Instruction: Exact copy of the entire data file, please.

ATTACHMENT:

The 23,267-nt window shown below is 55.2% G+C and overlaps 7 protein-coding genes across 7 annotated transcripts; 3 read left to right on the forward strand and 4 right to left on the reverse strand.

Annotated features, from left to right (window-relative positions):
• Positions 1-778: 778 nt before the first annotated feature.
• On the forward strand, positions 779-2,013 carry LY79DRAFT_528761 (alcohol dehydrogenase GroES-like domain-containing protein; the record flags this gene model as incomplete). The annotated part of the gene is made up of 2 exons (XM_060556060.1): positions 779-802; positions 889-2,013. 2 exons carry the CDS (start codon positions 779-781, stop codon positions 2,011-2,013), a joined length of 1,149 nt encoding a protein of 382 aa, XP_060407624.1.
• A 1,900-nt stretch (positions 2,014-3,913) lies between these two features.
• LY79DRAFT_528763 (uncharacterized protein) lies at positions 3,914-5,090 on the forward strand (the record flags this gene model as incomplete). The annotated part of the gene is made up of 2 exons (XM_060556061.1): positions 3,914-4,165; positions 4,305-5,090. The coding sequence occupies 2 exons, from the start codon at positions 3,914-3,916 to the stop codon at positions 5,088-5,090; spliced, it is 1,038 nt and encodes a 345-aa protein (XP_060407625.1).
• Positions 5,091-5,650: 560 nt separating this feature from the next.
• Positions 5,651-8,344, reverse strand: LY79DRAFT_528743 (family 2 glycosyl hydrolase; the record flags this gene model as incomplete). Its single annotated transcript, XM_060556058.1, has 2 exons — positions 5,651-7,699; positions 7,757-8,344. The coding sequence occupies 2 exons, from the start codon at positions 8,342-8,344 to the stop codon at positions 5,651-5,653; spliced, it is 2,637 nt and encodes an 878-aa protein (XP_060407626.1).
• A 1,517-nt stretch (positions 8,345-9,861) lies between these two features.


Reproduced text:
The 23,267-nt window shown below is 55.2% G+C and overlaps 7 protein-coding genes across 7 annotated transcripts; 3 read left to right on the forward strand and 4 right to left on the reverse strand.

Annotated features, from left to right (window-relative positions):
• Positions 1-778: 778 nt before the first annotated feature.
• On the forward strand, positions 779-2,013 carry LY79DRAFT_528761 (alcohol dehydrogenase GroES-like domain-containing protein; the record flags this gene model as incomplete). The annotated part of the gene is made up of 2 exons (XM_060556060.1): positions 779-802; positions 889-2,013. 2 exons carry the CDS (start codon positions 779-781, stop codon positions 2,011-2,013), a joined length of 1,149 nt encoding a protein of 382 aa, XP_060407624.1.
• A 1,900-nt stretch (positions 2,014-3,913) lies between these two features.
• LY79DRAFT_528763 (uncharacterized protein) lies at positions 3,914-5,090 on the forward strand (the record flags this gene model as incomplete). The annotated part of the gene is made up of 2 exons (XM_060556061.1): positions 3,914-4,165; positions 4,305-5,090. The coding sequence occupies 2 exons, from the start codon at positions 3,914-3,916 to the stop codon at positions 5,088-5,090; spliced, it is 1,038 nt and encodes a 345-aa protein (XP_060407625.1).
• Positions 5,091-5,650: 560 nt separating this feature from the next.
• Positions 5,651-8,344, reverse strand: LY79DRAFT_528743 (family 2 glycosyl hydrolase; the record flags this gene model as incomplete). Its single annotated transcript, XM_060556058.1, has 2 exons — positions 5,651-7,699; positions 7,757-8,344. The coding sequence occupies 2 exons, from the start codon at positions 8,342-8,344 to the stop codon at positions 5,651-5,653; spliced, it is 2,637 nt and encodes an 878-aa protein (XP_060407626.1).
• A 1,517-nt stretch (positions 8,345-9,861) lies between these two features.